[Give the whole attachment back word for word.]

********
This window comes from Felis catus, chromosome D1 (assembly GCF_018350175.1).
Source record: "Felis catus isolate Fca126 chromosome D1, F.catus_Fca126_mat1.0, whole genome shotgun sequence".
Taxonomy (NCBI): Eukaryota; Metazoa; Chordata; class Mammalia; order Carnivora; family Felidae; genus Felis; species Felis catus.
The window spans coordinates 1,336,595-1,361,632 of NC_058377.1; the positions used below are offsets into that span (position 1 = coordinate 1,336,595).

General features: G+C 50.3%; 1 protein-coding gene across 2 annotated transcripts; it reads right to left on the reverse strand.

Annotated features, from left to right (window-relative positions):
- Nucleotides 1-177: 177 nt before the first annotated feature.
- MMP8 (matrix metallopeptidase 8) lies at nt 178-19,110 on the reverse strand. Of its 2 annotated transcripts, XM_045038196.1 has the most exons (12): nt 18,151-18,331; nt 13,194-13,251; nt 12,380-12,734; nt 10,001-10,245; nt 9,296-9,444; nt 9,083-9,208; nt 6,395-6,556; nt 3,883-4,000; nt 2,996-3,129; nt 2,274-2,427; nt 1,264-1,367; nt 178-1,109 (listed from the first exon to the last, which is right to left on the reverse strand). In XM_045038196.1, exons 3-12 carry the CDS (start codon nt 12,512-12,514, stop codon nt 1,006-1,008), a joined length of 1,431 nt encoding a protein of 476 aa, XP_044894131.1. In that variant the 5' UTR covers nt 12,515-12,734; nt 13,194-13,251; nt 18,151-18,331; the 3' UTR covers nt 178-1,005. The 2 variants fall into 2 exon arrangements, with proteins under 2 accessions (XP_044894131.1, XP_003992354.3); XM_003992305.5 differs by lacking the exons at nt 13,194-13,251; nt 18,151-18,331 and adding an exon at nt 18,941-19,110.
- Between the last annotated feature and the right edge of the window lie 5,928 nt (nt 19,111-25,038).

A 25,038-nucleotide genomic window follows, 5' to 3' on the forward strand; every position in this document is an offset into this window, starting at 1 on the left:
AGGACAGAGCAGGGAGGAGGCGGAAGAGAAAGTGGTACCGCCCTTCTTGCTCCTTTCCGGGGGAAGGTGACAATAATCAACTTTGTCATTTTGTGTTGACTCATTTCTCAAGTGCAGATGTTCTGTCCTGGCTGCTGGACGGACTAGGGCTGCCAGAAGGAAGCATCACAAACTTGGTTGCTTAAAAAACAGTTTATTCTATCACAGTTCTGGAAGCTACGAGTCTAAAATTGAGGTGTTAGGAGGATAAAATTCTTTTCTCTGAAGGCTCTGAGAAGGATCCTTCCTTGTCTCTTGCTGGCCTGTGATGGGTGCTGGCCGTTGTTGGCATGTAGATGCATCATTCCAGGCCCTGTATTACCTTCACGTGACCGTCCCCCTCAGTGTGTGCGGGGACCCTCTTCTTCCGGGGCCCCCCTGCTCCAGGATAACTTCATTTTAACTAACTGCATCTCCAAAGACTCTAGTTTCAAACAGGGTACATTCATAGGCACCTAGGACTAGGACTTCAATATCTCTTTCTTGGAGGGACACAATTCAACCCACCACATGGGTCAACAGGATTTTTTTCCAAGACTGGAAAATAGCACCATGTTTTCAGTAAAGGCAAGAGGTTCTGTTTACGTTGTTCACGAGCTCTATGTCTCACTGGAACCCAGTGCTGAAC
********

This window comes from Felis catus, chromosome D1 (assembly GCF_018350175.1).
Source record: "Felis catus isolate Fca126 chromosome D1, F.catus_Fca126_mat1.0, whole genome shotgun sequence".
Taxonomy (NCBI): Eukaryota; Metazoa; Chordata; class Mammalia; order Carnivora; family Felidae; genus Felis; species Felis catus.
The window spans coordinates 1,336,595-1,361,632 of NC_058377.1; the positions used below are offsets into that span (position 1 = coordinate 1,336,595).

General features: G+C 50.3%; 1 protein-coding gene across 2 annotated transcripts; it reads right to left on the reverse strand.

Annotated features, from left to right (window-relative positions):
- Nucleotides 1-177: 177 nt before the first annotated feature.
- MMP8 (matrix metallopeptidase 8) lies at nt 178-19,110 on the reverse strand. Of its 2 annotated transcripts, XM_045038196.1 has the most exons (12): nt 18,151-18,331; nt 13,194-13,251; nt 12,380-12,734; nt 10,001-10,245; nt 9,296-9,444; nt 9,083-9,208; nt 6,395-6,556; nt 3,883-4,000; nt 2,996-3,129; nt 2,274-2,427; nt 1,264-1,367; nt 178-1,109 (listed from the first exon to the last, which is right to left on the reverse strand). In XM_045038196.1, exons 3-12 carry the CDS (start codon nt 12,512-12,514, stop codon nt 1,006-1,008), a joined length of 1,431 nt encoding a protein of 476 aa, XP_044894131.1. In that variant the 5' UTR covers nt 12,515-12,734; nt 13,194-13,251; nt 18,151-18,331; the 3' UTR covers nt 178-1,005. The 2 variants fall into 2 exon arrangements, with proteins under 2 accessions (XP_044894131.1, XP_003992354.3); XM_003992305.5 differs by lacking the exons at nt 13,194-13,251; nt 18,151-18,331 and adding an exon at nt 18,941-19,110.
- Between the last annotated feature and the right edge of the window lie 5,928 nt (nt 19,111-25,038).

A 25,038-nucleotide genomic window follows, 5' to 3' on the forward strand; every position in this document is an offset into this window, starting at 1 on the left:
AGGACAGAGCAGGGAGGAGGCGGAAGAGAAAGTGGTACCGCCCTTCTTGCTCCTTTCCGGGGGAAGGTGACAATAATCAACTTTGTCATTTTGTGTTGACTCATTTCTCAAGTGCAGATGTTCTGTCCTGGCTGCTGGACGGACTAGGGCTGCCAGAAGGAAGCATCACAAACTTGGTTGCTTAAAAAACAGTTTATTCTATCACAGTTCTGGAAGCTACGAGTCTAAAATTGAGGTGTTAGGAGGATAAAATTCTTTTCTCTGAAGGCTCTGAGAAGGATCCTTCCTTGTCTCTTGCTGGCCTGTGATGGGTGCTGGCCGTTGTTGGCATGTAGATGCATCATTCCAGGCCCTGTATTACCTTCACGTGACCGTCCCCCTCAGTGTGTGCGGGGACCCTCTTCTTCCGGGGCCCCCCTGCTCCAGGATAACTTCATTTTAACTAACTGCATCTCCAAAGACTCTAGTTTCAAACAGGGTACATTCATAGGCACCTAGGACTAGGACTTCAATATCTCTTTCTTGGAGGGACACAATTCAACCCACCACATGGGTCAACAGGATTTTTTTCCAAGACTGGAAAATAGCACCATGTTTTCAGTAAAGGCAAGAGGTTCTGTTTACGTTGTTCACGAGCTCTATGTCTCACTGGAACCCAGTGCTGAAC